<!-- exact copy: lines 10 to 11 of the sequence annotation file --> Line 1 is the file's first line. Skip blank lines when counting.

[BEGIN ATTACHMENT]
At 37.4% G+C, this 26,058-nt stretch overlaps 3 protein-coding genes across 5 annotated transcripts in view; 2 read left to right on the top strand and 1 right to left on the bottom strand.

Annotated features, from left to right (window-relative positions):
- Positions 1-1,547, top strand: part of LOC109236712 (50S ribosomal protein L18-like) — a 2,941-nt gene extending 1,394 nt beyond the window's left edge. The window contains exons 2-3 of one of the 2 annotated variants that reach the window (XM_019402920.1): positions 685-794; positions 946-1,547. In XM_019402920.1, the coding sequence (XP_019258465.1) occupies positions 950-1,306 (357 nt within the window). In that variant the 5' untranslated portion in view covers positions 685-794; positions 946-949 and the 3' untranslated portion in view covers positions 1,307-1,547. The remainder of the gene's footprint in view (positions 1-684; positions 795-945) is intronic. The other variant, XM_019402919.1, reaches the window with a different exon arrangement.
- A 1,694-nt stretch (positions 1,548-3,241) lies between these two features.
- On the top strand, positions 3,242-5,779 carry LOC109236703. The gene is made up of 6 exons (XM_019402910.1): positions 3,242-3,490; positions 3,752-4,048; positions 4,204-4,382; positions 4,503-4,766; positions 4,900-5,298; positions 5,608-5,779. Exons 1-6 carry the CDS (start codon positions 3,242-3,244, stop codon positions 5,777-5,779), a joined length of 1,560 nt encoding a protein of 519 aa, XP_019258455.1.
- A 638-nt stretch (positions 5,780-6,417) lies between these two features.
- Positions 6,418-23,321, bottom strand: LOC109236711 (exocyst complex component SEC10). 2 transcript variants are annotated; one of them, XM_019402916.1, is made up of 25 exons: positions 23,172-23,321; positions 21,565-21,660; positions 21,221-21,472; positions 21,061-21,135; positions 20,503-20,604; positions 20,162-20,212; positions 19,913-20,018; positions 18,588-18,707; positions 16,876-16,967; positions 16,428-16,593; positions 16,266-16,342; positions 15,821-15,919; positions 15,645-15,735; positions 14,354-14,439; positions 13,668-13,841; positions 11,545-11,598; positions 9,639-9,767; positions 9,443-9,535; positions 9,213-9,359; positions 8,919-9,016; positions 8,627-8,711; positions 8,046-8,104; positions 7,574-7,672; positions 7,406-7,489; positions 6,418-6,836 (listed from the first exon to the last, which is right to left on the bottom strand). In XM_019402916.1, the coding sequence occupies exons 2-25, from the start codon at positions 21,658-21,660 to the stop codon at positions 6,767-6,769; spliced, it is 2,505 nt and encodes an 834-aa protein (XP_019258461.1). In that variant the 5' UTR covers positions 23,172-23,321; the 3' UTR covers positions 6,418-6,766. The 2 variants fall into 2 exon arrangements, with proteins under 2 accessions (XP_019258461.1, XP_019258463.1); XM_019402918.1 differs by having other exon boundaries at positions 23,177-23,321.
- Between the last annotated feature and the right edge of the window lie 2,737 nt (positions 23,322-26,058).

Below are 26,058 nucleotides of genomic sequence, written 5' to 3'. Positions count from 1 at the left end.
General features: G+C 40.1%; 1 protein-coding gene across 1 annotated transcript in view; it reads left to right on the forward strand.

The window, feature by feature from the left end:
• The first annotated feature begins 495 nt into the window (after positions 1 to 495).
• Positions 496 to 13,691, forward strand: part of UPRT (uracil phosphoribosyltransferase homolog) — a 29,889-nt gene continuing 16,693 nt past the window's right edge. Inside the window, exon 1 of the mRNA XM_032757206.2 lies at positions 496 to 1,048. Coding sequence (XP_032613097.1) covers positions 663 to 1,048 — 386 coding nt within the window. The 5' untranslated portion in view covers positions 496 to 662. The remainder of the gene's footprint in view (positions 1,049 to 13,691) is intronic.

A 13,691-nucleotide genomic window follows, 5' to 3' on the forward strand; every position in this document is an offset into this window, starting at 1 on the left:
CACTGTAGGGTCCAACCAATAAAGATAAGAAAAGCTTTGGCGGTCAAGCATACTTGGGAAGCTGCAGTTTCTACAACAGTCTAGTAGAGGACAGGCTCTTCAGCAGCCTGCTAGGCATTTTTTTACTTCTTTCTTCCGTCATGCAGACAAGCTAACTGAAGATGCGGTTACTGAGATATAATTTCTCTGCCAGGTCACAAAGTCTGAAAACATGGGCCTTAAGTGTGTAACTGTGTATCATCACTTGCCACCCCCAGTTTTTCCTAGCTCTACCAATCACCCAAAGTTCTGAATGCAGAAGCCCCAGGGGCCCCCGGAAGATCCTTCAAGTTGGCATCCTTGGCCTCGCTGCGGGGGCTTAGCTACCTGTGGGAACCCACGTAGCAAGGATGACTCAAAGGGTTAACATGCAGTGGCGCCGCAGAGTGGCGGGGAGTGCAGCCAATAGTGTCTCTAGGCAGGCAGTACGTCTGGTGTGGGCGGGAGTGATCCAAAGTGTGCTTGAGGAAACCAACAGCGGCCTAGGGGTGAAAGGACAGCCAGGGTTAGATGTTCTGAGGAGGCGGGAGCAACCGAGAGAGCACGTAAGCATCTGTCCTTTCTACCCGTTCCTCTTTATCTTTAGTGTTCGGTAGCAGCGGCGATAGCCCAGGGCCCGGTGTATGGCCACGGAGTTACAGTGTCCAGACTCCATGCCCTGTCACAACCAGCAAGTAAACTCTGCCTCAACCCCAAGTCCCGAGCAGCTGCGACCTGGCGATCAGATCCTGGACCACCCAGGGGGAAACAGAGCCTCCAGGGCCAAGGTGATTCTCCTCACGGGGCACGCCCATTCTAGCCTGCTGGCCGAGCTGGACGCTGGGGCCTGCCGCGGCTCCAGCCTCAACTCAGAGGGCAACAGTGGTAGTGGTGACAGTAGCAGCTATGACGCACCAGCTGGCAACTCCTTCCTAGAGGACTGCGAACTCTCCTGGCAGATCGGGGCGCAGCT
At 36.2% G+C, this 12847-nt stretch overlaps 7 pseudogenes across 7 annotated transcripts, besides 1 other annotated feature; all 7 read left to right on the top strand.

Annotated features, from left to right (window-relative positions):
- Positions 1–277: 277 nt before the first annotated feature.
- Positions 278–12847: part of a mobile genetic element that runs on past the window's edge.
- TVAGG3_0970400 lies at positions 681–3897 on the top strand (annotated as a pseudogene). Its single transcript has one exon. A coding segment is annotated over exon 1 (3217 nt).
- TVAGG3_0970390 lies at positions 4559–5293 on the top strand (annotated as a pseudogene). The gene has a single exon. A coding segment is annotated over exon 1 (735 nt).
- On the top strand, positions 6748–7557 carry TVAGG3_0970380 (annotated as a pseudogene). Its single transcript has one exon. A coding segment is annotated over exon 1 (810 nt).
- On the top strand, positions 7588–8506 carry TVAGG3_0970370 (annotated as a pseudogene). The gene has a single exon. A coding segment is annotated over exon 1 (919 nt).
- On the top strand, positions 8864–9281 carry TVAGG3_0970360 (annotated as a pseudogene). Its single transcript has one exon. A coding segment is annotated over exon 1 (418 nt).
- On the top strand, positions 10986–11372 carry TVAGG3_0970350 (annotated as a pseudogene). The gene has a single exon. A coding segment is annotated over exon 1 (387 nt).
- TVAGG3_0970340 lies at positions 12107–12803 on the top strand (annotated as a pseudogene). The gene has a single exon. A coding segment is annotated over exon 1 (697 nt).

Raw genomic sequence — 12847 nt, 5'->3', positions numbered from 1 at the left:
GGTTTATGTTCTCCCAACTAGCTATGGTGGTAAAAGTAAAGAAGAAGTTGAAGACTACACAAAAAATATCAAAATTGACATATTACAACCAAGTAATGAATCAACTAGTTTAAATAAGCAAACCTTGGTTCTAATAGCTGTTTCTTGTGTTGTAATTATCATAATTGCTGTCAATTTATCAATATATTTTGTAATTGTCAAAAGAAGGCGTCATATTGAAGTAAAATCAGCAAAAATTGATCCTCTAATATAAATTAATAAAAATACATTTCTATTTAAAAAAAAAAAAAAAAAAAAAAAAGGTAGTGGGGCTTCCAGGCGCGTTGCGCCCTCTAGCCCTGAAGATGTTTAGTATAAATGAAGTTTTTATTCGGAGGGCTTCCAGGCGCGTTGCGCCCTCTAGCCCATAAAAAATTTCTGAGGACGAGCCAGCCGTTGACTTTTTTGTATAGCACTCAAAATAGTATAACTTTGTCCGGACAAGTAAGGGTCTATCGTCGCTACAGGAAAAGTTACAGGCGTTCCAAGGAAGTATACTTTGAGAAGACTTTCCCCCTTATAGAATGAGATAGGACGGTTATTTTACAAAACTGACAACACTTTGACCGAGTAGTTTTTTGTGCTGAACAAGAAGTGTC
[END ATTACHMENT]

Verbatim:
General features: G+C 40.1%; 1 protein-coding gene across 1 annotated transcript in view; it reads left to right on the forward strand.

The window, feature by feature from the left end: